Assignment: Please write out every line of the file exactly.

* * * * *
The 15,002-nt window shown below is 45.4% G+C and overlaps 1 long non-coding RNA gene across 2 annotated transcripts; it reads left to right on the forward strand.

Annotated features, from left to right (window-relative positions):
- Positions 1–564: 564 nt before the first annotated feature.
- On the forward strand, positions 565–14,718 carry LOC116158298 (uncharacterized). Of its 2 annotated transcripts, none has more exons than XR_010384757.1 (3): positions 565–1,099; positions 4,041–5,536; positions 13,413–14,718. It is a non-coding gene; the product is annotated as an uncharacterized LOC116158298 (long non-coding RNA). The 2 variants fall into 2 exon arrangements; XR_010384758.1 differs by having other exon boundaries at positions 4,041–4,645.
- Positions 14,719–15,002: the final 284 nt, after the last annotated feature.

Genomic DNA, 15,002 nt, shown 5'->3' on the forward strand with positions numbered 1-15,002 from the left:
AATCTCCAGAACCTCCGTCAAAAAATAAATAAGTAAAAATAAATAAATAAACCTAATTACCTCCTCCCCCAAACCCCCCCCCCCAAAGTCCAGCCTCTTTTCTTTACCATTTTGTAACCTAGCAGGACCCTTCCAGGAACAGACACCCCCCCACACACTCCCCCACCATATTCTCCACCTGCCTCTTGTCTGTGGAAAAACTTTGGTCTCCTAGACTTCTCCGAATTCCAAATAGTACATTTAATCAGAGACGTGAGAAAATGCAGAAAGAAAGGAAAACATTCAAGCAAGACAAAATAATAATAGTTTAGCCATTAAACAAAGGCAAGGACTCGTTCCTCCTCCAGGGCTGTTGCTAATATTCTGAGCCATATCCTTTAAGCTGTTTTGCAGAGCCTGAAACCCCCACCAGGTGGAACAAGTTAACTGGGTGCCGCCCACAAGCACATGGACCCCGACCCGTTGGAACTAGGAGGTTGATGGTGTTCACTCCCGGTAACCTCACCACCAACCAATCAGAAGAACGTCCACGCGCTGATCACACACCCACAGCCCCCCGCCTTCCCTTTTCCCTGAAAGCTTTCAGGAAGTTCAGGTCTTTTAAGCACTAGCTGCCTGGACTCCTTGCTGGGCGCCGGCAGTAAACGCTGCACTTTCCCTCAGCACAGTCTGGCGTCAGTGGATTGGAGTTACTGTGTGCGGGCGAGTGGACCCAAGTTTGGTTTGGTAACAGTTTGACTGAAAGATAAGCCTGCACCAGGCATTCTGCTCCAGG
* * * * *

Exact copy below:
The 15,002-nt window shown below is 45.4% G+C and overlaps 1 long non-coding RNA gene across 2 annotated transcripts; it reads left to right on the forward strand.

Annotated features, from left to right (window-relative positions):
- Positions 1–564: 564 nt before the first annotated feature.
- On the forward strand, positions 565–14,718 carry LOC116158298 (uncharacterized). Of its 2 annotated transcripts, none has more exons than XR_010384757.1 (3): positions 565–1,099; positions 4,041–5,536; positions 13,413–14,718. It is a non-coding gene; the product is annotated as an uncharacterized LOC116158298 (long non-coding RNA). The 2 variants fall into 2 exon arrangements; XR_010384758.1 differs by having other exon boundaries at positions 4,041–4,645.
- Positions 14,719–15,002: the final 284 nt, after the last annotated feature.

Genomic DNA, 15,002 nt, shown 5'->3' on the forward strand with positions numbered 1-15,002 from the left:
AATCTCCAGAACCTCCGTCAAAAAATAAATAAGTAAAAATAAATAAATAAACCTAATTACCTCCTCCCCCAAACCCCCCCCCCCAAAGTCCAGCCTCTTTTCTTTACCATTTTGTAACCTAGCAGGACCCTTCCAGGAACAGACACCCCCCCACACACTCCCCCACCATATTCTCCACCTGCCTCTTGTCTGTGGAAAAACTTTGGTCTCCTAGACTTCTCCGAATTCCAAATAGTACATTTAATCAGAGACGTGAGAAAATGCAGAAAGAAAGGAAAACATTCAAGCAAGACAAAATAATAATAGTTTAGCCATTAAACAAAGGCAAGGACTCGTTCCTCCTCCAGGGCTGTTGCTAATATTCTGAGCCATATCCTTTAAGCTGTTTTGCAGAGCCTGAAACCCCCACCAGGTGGAACAAGTTAACTGGGTGCCGCCCACAAGCACATGGACCCCGACCCGTTGGAACTAGGAGGTTGATGGTGTTCACTCCCGGTAACCTCACCACCAACCAATCAGAAGAACGTCCACGCGCTGATCACACACCCACAGCCCCCCGCCTTCCCTTTTCCCTGAAAGCTTTCAGGAAGTTCAGGTCTTTTAAGCACTAGCTGCCTGGACTCCTTGCTGGGCGCCGGCAGTAAACGCTGCACTTTCCCTCAGCACAGTCTGGCGTCAGTGGATTGGAGTTACTGTGTGCGGGCGAGTGGACCCAAGTTTGGTTTGGTAACAGTTTGACTGAAAGATAAGCCTGCACCAGGCATTCTGCTCCAGG